The Royal Tenenbaums


Action / Comedy / Drama


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November 08, 2014 at 10:46 AM



Ben Stiller as Chas Tenenbaum
Owen Wilson as Eli Cash
Bill Murray as Raleigh St. Clair
Gwyneth Paltrow as Margot Tenenbaum
1.65 GB
23.976 fps
1hr 50 min
P/S 6 / 172

Movie Reviews

Reviewed by FilmOtaku ([email protected]) 9 / 10

It's more than quirky!

With 'The Royal Tenenbaums', Wes Anderson turns his lens to the American family, warts and all. The Tenenbaums are a dysfunctional family – the parents have been separated for decades, and Royal (Gene Hackman) is a disbarred attorney who has long since moved out of the family's enormous house (in an unnamed city of course). The children, all geniuses and overachievers in their own way, are then raised by Etheline (Angelica Houston), an archeologist. Chas (Ben Stiller) is a financial wizard, Margot (Gwyneth Paltrow), is adopted and was a published playwright at 11, and Richie (Luke Wilson) is a tennis prodigy. We are provided the family history at the start of the film, then are introduced to the family 22 years later. Chas is still a financial wizard, but, having lost his wife in a plane accident is now the paranoid father of two small sons. Margot is married to Raleigh St. Clair (Bill Murray, who is basically Anderson's muse), is depressed and hasn't written in years, and Richie, after having a nervous breakdown on the tennis court a couple of years earlier is traveling the world by boat. Still hanging around is Eli (Owen Wilson) a long-time family friend from across the street who is now a literature professor and successful novelist. Etheline is being wooed by her accountant, Henry (Danny Glover) and when Royal gets wind of this, he embarks on a bid to win his family back after not speaking with them for years.

Wes Anderson has an unusual style of film-making that has been static throughout his career. Highly theatrical, almost in the style of a play, he presents the story of the Tenenbaums to us as if it were taken directly from a book, so much so that if you were to read the few sentences that are visible in the book that accompanies the beginning of each 'chapter', you would see that the written narrative follows the action to the letter. Anderson favors primary colors, and characters that are identifiable by very distinct appearances. Chas and his sons have their red track suits they always wear, Margot wears the clip in her hair, Izod dresses from the 80's and dark eyeliner surrounding her eyes, Richie wears the sweatband around his head, Eli is in cowboy gear and Raleigh looks like a Freud knockoff. One of the results is that there are varying degrees of recognition for the actor in 'real life'. When seeing Raleigh, it's easy to forget that it is Bill Murray, and Margot for that matter is so different from how we are used to seeing Paltrow. Certainly, this is Anderson's intent. Anderson also favors point of view shots, characters looking directly at or addressing the camera, and is also one of the few modern masters in the use of music. The soundtrack to 'The Royal Tenenbaums' features some classic songs (Ruby Tuesday, Hey Jude) but also has some obscure tracks that are bizarre and fit into the scene beautifully.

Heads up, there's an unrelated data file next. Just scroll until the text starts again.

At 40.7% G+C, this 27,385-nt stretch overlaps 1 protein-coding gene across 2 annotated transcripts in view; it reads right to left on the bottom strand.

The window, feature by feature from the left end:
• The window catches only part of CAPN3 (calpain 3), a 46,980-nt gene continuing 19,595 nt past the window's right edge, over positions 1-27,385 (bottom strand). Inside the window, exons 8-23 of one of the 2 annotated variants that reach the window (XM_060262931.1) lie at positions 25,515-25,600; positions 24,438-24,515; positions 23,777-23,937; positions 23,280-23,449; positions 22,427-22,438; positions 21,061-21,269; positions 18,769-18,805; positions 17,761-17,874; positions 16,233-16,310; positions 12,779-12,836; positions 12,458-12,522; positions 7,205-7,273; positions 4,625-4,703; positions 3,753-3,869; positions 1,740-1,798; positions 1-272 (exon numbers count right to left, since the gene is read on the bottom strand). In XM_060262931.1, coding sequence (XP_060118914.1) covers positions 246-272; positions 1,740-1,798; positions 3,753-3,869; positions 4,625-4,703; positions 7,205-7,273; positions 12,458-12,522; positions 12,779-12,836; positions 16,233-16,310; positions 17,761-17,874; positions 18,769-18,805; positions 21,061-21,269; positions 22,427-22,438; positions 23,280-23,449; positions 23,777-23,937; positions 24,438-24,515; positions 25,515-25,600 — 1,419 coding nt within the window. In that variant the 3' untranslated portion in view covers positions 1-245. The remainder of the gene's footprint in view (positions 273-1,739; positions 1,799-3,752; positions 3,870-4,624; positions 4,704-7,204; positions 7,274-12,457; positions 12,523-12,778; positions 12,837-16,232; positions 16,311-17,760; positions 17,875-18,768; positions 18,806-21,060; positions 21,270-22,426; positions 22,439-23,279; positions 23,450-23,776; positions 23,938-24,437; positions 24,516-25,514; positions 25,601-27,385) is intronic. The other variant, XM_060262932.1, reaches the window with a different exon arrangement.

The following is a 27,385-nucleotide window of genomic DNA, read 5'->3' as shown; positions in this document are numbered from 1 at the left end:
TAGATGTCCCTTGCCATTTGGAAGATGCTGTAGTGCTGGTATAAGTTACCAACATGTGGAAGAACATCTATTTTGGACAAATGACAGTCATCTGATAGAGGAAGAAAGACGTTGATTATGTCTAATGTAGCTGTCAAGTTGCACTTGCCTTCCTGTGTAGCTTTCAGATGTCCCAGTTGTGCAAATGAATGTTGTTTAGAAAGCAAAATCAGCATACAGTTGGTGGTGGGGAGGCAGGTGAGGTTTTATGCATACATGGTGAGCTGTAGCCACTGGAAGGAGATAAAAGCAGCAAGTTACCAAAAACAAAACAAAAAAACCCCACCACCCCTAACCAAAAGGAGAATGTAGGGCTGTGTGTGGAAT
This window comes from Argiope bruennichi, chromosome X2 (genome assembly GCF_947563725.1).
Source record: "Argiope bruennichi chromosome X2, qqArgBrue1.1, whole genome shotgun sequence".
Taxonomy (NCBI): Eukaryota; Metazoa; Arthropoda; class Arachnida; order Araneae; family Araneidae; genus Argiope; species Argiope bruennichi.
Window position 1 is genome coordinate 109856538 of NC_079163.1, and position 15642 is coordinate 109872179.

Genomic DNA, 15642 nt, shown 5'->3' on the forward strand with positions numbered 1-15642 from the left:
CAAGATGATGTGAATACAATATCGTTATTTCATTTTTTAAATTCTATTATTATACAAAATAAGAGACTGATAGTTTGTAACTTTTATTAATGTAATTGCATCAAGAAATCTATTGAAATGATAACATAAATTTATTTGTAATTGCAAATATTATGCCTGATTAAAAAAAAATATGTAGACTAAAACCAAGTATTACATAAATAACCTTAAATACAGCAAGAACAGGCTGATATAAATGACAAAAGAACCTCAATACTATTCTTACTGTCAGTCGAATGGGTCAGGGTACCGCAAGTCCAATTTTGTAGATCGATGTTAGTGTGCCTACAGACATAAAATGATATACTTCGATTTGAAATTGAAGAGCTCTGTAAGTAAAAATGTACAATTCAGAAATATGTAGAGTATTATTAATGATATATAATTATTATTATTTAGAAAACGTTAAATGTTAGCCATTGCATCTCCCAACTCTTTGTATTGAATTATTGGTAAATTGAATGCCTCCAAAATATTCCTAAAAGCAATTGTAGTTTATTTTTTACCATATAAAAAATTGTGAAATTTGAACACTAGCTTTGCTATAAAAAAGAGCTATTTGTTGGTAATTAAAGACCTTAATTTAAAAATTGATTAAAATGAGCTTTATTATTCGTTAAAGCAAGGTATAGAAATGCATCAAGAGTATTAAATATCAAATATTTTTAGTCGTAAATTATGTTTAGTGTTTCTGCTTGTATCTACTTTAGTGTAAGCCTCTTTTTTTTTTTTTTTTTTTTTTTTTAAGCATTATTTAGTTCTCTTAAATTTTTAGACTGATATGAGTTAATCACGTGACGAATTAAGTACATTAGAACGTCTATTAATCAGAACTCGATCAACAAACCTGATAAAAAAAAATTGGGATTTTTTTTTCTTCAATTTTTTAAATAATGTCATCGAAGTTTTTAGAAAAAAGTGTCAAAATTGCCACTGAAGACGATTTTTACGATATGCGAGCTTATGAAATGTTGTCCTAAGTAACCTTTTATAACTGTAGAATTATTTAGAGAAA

'The Royal Tenenbaums' has a phenomenal cast, and all of the actors are excellent in the film. I get the strong impression that, since Anderson isn't a mainstream film director, A-list actors sign up to work for him because of his alternative vision and his obvious talent. When I watched this film recently, I asked the two friends I saw it with what they thought, and they both said 'It was quirky'. Since they are both film lovers, I was a little disappointed in this narrow (and obvious) assessment of the film at first. Upon further reflection, however, I realized that they both come from households that have parents who are still together. Coming from a 'broken home' I can relate to the high dysfunction of the Tenenbaums as an adult and embrace the story beyond the presentation, despite its highly stylized format. 'The Royal Tenenbaums' is a brilliant film that is both emotional and eye-catching, and truly cements Wes Anderson as an exciting and talented filmmaker. 9/10